Another early usage was in “The Knight’s Tale,” which was the first story in Chaucer’s The Canterbury Tales. This work from 1385 contained the line “God spede yow go forth and ley on faste.”

However, most scholars agree that it wasn’t until the 1500s that the phrase began being used in the manner of its current meaning.

The Oxford English Dictionary highlights this usage from the Tyndale Bible of 1526 as the first usage: “Yf ther come eny vnto you and bringe not this learninge him receave not to housse: neither bid him God spede.” Shakespeare also used the phrase in 1597’s Richard II: “A brace of draimen bid, God speed him wel.”

Godspeed in Popular Culture

The word godspeed crops up in various places in pop culture. You can find godspeed in everything from comic books to music. Here are some of the places where you may have encountered the word godspeed:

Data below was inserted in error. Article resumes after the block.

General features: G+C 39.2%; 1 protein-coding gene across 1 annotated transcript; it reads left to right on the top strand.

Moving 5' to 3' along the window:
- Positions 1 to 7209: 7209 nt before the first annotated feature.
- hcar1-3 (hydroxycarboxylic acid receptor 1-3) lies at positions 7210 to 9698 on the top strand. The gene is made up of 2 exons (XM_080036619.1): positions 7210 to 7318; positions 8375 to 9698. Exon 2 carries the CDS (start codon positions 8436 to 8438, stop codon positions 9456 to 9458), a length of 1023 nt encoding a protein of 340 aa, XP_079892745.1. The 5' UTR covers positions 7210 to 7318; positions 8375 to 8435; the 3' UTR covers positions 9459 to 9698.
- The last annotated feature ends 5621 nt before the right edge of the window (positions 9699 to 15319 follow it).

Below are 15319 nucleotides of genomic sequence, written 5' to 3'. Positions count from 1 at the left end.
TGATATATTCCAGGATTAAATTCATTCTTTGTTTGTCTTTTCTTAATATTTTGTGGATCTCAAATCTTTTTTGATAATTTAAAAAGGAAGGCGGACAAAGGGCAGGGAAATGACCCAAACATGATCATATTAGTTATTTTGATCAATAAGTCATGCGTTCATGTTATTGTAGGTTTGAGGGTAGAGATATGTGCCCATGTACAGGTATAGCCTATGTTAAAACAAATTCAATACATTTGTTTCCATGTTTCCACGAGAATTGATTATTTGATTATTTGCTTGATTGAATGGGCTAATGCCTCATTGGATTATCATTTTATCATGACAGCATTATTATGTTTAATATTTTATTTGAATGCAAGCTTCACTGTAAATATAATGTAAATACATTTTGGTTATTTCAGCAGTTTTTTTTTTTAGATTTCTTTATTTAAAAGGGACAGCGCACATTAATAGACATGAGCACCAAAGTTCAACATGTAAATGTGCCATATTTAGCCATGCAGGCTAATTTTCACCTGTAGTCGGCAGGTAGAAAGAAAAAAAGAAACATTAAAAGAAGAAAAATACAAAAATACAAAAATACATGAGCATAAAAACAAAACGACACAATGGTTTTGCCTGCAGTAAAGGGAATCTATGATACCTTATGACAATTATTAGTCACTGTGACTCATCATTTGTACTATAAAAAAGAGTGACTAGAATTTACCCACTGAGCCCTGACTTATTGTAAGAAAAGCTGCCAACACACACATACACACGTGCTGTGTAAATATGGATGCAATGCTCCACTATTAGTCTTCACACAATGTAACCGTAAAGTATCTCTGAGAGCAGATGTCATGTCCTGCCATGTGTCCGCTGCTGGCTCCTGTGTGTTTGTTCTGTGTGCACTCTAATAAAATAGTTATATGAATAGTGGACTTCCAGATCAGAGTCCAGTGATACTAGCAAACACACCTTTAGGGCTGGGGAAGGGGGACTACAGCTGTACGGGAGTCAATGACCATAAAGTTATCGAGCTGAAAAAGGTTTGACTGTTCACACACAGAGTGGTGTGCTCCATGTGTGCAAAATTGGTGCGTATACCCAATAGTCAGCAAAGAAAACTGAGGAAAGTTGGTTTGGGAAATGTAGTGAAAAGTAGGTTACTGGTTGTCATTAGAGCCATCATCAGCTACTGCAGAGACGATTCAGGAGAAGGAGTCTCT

Comics

DC Comics featured a character named August Heart. He acquired superpowers and became known as Godspeed. He appeared in The Flash series.

August Heart was a police detective who was best friends with Barry Allen (the alter ego of The Flash). His powers developed after the murder of his brother.

While The Flash used his own superspeed to apprehend criminals, Godspeed was a vigilante. He used his superspeed to kill criminals. Depending on which comic universe he appears in, he is the villain or a more conflicted antihero.